Figure 3(b) shows the simulator's main page. This web page contains the main menu of the platform. The student can see a help text by moving the mouse over each option. The following subsections describe the PDIWeb menu briefly.

4.1 Scoreboard and Tomasulo

The web pages for Scoreboard and Tomasulo are similar. As an example, figure 4 presents the web page for the Scoreboard method. This web page contains a menu, followed by the options that control the simulation progress: Partial Cycle, Current Cycle, Previous and Next. Partial Cycle allows the use of breakpoints or complete simulations (without stops). The rest of the page is occupied by the tables used by the Scoreboard method: Instruction Status, Register Result Status, Functional Unit Status, and Stage Status.

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(a) (b)

Figure 4: Web page for the Scoreboard method: from top to bottom

By means of the menu options the student can: go back to the main page (option Main Page, figure 3(b)), start a simulation (option Go Simulation!!!), go to the code editor (option Code Editor) in order to change the program to simulate, print a simulation (option Print Simulation), configure the functional units in the processor (option F.U. Configuration), and show the statistics about hazards (in graphical, percentage and numerical format) for the current simulation (option Statistics).

When the student prints a simulation, the report includes: the tables of the Scoreboard with the current simulation results, the current simulation cycle, the hazards and the configuration of the functional units.

4.2 Code Editor

Figure 5(a) presents the code editor, where the student can indicate the program to simulate. In the central area, there is a text editing window (where the user will introduce the code and instructions of the program to simulate) and information about the instruction subset of MIPS64 accepted by the simulator. At the top there is a menu with the different editor functions. Briefly, the editor options allow us to type the code of a program, delete this code, check the validity of the typed code, save this code in a file or open a code file, display several example codes, etc.

(a) (b)

Figure 5: (a) Page with the code editor. (b) Page with the theory development within PDIWeb

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4.3 Theory

This web page includes an introduction to the theoretical foundations of the Scoreboard method and the Tomasulo algorithm, as well as the dynamic scheduling instruction in pipelined processors (see figure 5(b)).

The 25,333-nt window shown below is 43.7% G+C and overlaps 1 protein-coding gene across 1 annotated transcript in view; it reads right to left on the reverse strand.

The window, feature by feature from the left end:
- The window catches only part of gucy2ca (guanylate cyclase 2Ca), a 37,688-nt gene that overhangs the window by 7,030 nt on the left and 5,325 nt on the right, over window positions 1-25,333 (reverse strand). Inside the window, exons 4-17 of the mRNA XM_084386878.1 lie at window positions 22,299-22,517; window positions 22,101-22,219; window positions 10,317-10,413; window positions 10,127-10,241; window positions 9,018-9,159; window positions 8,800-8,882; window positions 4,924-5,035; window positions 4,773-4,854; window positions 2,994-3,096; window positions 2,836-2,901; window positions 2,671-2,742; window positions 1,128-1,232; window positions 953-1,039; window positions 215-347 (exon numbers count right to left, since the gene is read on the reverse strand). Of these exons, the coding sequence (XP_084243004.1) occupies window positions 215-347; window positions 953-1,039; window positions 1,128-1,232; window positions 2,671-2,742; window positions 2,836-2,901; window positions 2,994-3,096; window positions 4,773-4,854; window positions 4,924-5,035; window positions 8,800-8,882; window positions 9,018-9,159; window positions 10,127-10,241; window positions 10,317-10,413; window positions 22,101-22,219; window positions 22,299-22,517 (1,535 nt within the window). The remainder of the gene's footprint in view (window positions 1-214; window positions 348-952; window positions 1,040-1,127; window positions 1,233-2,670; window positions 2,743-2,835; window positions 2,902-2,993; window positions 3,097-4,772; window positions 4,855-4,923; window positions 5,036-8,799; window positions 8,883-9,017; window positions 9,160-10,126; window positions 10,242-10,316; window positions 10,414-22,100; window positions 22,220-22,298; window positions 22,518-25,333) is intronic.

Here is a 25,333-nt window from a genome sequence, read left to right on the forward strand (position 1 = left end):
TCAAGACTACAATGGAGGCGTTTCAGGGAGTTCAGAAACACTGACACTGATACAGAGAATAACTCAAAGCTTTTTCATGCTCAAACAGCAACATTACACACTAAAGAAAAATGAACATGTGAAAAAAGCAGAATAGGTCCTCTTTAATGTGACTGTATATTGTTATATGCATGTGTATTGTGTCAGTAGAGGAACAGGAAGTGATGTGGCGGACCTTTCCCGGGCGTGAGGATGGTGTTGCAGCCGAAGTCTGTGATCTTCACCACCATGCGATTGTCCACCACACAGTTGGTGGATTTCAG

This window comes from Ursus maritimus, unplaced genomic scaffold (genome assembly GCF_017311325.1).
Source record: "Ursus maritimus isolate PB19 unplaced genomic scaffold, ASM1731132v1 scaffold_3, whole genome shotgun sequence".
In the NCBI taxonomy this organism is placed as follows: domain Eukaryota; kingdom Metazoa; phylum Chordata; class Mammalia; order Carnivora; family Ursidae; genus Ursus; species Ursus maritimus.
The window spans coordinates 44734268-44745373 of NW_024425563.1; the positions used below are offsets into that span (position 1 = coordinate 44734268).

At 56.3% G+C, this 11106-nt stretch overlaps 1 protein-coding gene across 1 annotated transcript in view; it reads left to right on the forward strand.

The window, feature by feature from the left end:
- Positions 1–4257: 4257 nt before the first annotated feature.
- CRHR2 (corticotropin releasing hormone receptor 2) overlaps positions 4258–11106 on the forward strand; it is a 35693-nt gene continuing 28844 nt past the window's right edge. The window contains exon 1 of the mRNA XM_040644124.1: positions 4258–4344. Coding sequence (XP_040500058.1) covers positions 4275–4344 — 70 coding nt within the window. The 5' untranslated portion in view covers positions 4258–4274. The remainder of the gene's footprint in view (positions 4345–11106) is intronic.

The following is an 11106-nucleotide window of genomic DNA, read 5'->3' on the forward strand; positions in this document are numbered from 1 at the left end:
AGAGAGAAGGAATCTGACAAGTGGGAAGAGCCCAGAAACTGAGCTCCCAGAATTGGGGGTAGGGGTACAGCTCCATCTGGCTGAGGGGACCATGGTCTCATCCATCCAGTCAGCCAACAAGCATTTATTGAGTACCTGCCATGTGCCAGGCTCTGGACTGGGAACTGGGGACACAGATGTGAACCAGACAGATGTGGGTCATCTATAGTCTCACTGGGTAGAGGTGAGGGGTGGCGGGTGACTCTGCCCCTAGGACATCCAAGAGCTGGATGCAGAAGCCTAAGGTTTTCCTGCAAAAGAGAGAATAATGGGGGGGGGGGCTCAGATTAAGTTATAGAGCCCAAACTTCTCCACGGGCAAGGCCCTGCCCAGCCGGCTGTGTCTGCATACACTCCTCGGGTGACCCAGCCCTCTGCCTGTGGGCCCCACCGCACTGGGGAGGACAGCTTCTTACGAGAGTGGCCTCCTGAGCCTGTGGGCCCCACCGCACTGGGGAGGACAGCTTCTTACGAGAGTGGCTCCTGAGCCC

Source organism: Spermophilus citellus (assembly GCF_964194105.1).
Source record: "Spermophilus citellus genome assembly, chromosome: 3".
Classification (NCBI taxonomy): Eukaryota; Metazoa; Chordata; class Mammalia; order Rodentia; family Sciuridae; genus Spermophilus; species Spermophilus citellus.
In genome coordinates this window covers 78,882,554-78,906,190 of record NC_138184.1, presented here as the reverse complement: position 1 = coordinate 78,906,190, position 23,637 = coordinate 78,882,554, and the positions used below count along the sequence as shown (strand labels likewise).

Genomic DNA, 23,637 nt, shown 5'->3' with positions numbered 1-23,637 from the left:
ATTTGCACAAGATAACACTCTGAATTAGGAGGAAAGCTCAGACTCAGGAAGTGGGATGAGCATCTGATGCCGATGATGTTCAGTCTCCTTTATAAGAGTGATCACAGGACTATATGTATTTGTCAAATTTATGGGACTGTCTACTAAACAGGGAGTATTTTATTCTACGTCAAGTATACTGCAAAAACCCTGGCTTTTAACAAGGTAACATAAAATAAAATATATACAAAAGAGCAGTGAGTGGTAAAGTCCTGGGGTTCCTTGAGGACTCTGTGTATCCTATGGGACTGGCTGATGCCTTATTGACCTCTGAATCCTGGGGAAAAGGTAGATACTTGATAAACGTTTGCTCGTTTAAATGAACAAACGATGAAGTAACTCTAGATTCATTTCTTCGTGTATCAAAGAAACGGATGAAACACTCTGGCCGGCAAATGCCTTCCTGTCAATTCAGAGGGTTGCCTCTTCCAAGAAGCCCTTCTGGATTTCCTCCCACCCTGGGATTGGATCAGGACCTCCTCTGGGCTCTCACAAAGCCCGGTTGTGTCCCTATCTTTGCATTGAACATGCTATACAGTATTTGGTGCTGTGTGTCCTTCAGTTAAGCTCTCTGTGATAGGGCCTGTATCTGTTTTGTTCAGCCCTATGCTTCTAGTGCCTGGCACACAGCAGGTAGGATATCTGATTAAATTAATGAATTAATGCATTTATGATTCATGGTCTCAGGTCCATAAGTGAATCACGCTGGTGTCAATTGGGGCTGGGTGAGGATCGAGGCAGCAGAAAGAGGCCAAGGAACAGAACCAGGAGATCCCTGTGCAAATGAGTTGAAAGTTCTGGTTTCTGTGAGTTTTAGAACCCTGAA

In this page the student can download didactic material related to the simulator. For example, at present it is possible to download a local application that simulates the Scoreboard method. This local application is an application for Windows, with a user-friendly and full graphic interface.

The page presents a brief description of each application that can be downloaded, explaining its main characteristics, showing images of that application and including its technical specifications (name of the installation file, size, language, etc.).

4.5 Links

This web page includes a list of links to websites that, due to their contents, have some relation with PDIWeb.

5 Tools and Methods

For the development and maintenance of all these projects we have several servers that support the educational systems through Internet. The servers under the Windows 2003 Server and with the Internet Information Server (IIS) offer web page publication and administration services (WWW), file transfer (FTP), Gopher, electronic mail, etc.

5.1 SD2I

The SD2I platform combines techniques based on HTML, Java and CGI, together with commercial software (Macromedia Authorware).

The information obtained as a consequence of the self-evaluation exercise is internally stored in a MySQL database that has the data tables necessary in order to allow the processing of all the information: student information, teacher information (for restricted access to the system), exercise information, information of the interaction with the system, etc. The communication between the system and the database is carried out by ODBC, so it would be easy to change to another database management system.

The data confidentiality is double, which prevents the possibility of "modifying" them. On the one hand, the data are stored only in the server. On the other hand, accessing the data must be done by using a password. This password is known only by the corresponding teacher and is managed at two authentication levels. The first authentication level is handled by the SD2I system itself, to gain access to the web site where the platform is. Moreover, the system restricts the access to the database by means of a password managed by MySQL through ODBC.